The basic allegations and procedural history of this case as it pertains to the claims brought by the EEOC on behalf of the Non-Intervenor Plaintiffs are stated adequately in the Court's prior opinions, with which the Court assumes the parties' familiarity. EEOC v. Bloomberg L.P. (Bloomberg IV), [dkt. no. 557], 967 F.Supp.2d 802, (S.D.N.Y. Sept. 9, 2013); EEOC v. Bloomberg L.P. (Bloomberg III), 778 F.Supp.2d 458 (S.D.N.Y. 2011); EEOC v. Bloomberg L.P. (Bloomberg II), 751 F.Supp.2d 628 (S.D.N.Y. 2010); EEOC v. Bloomberg L.P. (Bloomberg I), No. 07 Civ. 8383, 2010 WL 3466370 (S.D.N.Y. Aug. 31, 2010). Plaintiff EEOC brought a case on behalf of a class of similarly situated women who were pregnant and took maternity leave (" Class Members" ), asserting that Defendant Bloomberg engaged in a pattern or practice of discrimination on the basis of the Class Members' sex and/or pregnancy. The EEOC alleges that Bloomberg reduced pregnant women's or mothers' pay, demoted them in title or in number of directly reporting employees (also called " direct reports" ), reduced their responsibilities, excluded them from management meetings, and subjected them to stereotypes about female caregivers, any and all of which violated the law because these adverse employment consequences were based on class members' pregnancy or the fact that they took leave for pregnancy-related reasons. The Court has dismissed all claims brought by the EEOC. (See Bloomberg IV.) The only remaining claims are those brought by the Plaintiff-Intervenors.

Consistent with their rights, the Court permitted Jill Patricot, Tanys Lancaster, Janet Loures, Monica Prestia, Marina Kushnir, and Maria Mandalakis to intervene in this action as plaintiffs to pursue claims on their own behalf. (See [dkt. nos. 6, 9, & 50].) In addition to claims brought under Title VII, the Plaintiff-Intervenors assert claims under Section 296(1) of the New York Executive Law (the " New York State Human Rights Law" or " NYSHRL" ) and Section 8-107 of the New York City Administrative Code (the " New York City Human Rights Law" or " NYCHRL" ).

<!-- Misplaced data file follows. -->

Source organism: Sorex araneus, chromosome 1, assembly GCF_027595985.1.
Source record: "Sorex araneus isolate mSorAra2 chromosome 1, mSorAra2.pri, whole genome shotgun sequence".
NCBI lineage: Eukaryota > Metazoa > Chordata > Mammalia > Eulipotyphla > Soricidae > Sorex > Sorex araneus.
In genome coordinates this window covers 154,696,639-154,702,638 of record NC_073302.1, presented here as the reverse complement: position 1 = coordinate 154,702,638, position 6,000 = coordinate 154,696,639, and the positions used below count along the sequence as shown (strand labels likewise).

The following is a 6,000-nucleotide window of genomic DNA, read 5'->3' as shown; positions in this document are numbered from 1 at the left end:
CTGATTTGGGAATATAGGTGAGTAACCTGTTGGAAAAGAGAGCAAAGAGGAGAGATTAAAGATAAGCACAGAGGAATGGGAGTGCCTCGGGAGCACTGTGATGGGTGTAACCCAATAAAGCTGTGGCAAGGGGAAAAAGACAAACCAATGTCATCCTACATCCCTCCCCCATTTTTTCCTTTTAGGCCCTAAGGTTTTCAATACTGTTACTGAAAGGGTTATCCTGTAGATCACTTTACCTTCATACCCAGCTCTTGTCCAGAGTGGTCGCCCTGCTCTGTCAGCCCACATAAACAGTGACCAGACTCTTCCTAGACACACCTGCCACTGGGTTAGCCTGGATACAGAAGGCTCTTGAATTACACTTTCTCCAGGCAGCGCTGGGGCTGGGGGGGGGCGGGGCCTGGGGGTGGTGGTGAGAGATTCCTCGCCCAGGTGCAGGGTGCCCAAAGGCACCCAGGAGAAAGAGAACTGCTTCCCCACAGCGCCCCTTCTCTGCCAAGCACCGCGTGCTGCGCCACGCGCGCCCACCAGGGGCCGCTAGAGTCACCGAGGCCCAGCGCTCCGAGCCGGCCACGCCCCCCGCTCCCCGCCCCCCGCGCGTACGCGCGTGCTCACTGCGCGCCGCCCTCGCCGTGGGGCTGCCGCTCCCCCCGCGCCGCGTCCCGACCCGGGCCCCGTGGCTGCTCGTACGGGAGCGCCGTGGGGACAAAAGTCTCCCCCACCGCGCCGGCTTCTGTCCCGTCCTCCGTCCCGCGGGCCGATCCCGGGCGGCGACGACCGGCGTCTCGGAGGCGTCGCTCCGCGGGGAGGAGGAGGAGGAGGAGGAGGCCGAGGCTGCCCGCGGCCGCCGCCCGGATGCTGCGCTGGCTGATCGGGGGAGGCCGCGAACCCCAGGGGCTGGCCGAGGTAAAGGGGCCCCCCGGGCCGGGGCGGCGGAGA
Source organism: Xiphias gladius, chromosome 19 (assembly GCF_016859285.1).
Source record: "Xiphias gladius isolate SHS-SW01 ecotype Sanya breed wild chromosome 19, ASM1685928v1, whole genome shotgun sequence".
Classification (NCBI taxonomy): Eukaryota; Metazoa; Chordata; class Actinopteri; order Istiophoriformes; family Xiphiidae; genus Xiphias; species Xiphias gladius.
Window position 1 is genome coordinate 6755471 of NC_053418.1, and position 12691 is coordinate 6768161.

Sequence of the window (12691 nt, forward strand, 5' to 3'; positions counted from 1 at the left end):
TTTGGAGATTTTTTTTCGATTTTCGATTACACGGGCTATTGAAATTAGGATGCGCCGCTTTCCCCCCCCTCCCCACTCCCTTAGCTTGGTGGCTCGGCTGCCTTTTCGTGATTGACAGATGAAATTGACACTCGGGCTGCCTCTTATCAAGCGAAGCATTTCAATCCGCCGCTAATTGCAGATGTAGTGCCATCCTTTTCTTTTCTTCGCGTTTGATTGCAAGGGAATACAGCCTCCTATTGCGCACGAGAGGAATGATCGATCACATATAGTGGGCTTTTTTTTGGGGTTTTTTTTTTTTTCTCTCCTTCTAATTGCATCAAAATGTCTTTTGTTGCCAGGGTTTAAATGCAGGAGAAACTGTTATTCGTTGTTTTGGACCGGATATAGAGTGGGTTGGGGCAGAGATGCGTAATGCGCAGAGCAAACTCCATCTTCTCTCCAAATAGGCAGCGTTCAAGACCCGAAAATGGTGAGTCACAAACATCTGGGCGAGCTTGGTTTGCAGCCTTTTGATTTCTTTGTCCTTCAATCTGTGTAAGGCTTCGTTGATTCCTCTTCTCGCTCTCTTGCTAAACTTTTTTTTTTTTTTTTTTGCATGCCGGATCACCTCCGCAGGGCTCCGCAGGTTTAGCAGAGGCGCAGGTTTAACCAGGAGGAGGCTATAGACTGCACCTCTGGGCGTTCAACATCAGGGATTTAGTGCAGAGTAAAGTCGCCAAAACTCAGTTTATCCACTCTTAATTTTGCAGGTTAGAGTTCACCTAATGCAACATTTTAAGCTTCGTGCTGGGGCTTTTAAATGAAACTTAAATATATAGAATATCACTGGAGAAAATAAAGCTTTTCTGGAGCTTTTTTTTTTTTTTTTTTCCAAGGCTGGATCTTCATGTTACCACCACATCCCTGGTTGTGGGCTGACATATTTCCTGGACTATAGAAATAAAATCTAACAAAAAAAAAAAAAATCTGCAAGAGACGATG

The Opinion that follows proceeds in two principal parts. First, the Court sets forth the legal standards relevant to Defendant's motion for summary judgment on the

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Plaintiff-Intervenors' claims. Then, the Court analyzes the instant motion as it relates to each of the Plaintiff-Intervenors, one-by-one. In so doing, the Court defers setting forth additional background specific to each individual Plaintiff-Intervenor's claims until the portion of this opinion discussing that person's claims.[3]


A. Summary Judgment Standard

In considering a motion for summary judgment, the Court resolves all ambiguities and draws all reasonable inferences against the moving party. Lindsay v. Ass'n of Prof'l Flight Attendants, 581 F.3d 47, 50 (2d Cir. 2009). " Summary judgment is appropriate only 'if the movant shows that there is no genuine dispute as to any material fact and the movant is entitled to judgment as a matter of law.'" Kwan v. Schlein, 634 F.3d 224, 228 (2d Cir. 2011) (quoting Fed.R.Civ.P. 56(a)); see also Celotex Corp. v. Catrett, 477 U.S. 317, 322, 106 S.Ct. 2548, 91 L.Ed.2d 265 (1986); Anderson v. Liberty Lobby, Inc., 477 U.S. 242, 247-48, 106 S.Ct. 2505, 91 L.Ed.2d 202 (1986). " An issue of fact is genuine if the evidence is such that a reasonable jury could return a verdict for the nonmoving party. A fact is material if it might affect the outcome of the suit under the governing law." Lindsay, 581 F.3d at 50. " The inquiry performed is the threshold inquiry of determining whether there is the need for a trial--whether, in other words, there are any genuine factual issues that properly can be resolved only by a finder of fact because they may reasonably be resolved in favor of either party." Liberty Lobby, 477 U.S. at 250.